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Kinin B1 receptor Activity Modulation and IL-6 Trans-Signaling in the Immunometabolism Via Protease Activator Receptor-1

Grant number: 18/11514-9
Support type:Scholarships abroad - Research Internship - Post-doctor
Effective date (Start): September 01, 2018
Effective date (End): August 31, 2019
Field of knowledge:Biological Sciences - Biochemistry - Molecular Biology
Principal researcher:Ronaldo de Carvalho Araújo
Grantee:Leandro Ceotto Freitas Lima
Supervisor abroad: Michael Bader
Home Institution: Escola Paulista de Medicina (EPM). Universidade Federal de São Paulo (UNIFESP). Campus São Paulo. São Paulo , SP, Brazil
Research place: Max Planck Society, Berlin, Germany  

Abstract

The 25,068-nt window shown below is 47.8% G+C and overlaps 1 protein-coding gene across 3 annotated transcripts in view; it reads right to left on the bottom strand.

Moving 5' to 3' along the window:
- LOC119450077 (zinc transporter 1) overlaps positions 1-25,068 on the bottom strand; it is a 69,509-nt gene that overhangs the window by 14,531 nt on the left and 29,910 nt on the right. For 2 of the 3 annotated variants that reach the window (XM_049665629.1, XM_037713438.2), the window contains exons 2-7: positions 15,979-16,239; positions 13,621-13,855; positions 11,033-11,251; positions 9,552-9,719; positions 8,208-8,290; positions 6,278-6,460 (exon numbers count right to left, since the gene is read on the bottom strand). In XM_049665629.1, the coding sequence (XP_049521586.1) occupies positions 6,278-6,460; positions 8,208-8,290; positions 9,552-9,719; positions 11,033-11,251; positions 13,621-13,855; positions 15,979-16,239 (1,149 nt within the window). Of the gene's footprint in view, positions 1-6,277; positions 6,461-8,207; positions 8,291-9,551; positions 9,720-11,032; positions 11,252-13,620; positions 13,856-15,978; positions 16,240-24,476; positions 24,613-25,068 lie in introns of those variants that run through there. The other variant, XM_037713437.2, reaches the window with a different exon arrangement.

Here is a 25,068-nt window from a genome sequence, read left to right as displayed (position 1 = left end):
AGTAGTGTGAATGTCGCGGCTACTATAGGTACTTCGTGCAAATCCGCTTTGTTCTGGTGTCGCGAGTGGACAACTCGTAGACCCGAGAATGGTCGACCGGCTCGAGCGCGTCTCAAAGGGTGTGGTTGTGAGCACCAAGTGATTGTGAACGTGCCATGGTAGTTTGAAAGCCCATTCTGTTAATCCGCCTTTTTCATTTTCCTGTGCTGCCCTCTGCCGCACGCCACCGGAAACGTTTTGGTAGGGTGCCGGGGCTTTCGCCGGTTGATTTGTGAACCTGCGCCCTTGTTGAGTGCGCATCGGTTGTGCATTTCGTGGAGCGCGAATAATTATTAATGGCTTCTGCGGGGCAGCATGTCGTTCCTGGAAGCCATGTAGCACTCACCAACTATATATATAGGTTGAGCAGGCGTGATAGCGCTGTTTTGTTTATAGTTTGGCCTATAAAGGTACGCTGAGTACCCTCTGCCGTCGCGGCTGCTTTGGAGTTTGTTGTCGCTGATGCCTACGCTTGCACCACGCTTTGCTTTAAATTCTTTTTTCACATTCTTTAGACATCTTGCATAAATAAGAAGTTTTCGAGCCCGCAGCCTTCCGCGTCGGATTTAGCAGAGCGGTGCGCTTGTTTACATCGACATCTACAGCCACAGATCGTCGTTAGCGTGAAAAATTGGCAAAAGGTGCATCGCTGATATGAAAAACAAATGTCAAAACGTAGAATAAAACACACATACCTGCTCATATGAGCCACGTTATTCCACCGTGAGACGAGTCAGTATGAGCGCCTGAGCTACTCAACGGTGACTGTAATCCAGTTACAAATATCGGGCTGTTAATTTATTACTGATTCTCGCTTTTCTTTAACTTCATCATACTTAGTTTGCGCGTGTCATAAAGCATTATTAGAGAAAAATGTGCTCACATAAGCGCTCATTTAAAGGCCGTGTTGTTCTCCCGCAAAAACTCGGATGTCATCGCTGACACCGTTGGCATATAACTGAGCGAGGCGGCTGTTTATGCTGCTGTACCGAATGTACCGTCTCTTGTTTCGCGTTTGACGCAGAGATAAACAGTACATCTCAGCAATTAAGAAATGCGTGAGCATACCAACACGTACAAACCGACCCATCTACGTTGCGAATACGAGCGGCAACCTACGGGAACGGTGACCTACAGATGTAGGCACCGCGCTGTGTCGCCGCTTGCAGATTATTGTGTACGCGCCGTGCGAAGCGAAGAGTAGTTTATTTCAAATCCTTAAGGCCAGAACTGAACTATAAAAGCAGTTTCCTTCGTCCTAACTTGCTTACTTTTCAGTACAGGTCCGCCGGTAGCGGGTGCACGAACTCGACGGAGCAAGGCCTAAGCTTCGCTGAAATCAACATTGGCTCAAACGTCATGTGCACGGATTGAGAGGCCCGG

The glucose metabolism is closely related to an impairment of several chronic diseases, as obesity, diabetes and the metabolic syndrome. Kallikrein-kinin system (KKS) has been involved in different metabolic processes, demonstrated by knockout mice that are resistant to obesity. The kinin receptors, B1 (B1R) and B2 (B2R) are responsible for mediating the biological responses from the precursor kininogens peptides. Bradykinin or kallidin are agonists for B2Rs whereas their carboxypeptidase-generated metabolites, des-Arg9-bradykinin or des-Arg10-kallidin are specific agonists for B1Rs. Moreover, the KKS is activated by another proinflammatory stimulus: physical exercise, and interleukin 6 (IL-6) is the major cytokine released during this event. IL-6 is a pleiotropic cytokine, constantly related to a stressor event. It participates in the inflammatory processes and modulates insulin sensitivity, affecting the energetic metabolism. Also, under inflammatory conditions and/or in hyperglycemic stress, the protease activated receptors (PARs) signaling contributes to healing responses after injury, by promoting cytokine activity, as IL-6 production and release. PARs are activated by mechanism that involves recognition of the receptor by a protease, acting as a "tethered ligand". Based on the primary aminoacid sequence of B1R, which displays a region similar to the PAR1 agonist (aminoacid sequence TFLLRS), we hypothesize that the catalytic PAR1 domain could interact with B1R, leading to a modulation of B1R activity. Indeed, we hypothesized the catalytic PAR1 domain could interact with B1R inhibiting its activity. If this hypothesis is confirmed, both PAR1 and B1R could be a potential target to future pharmacological therapies.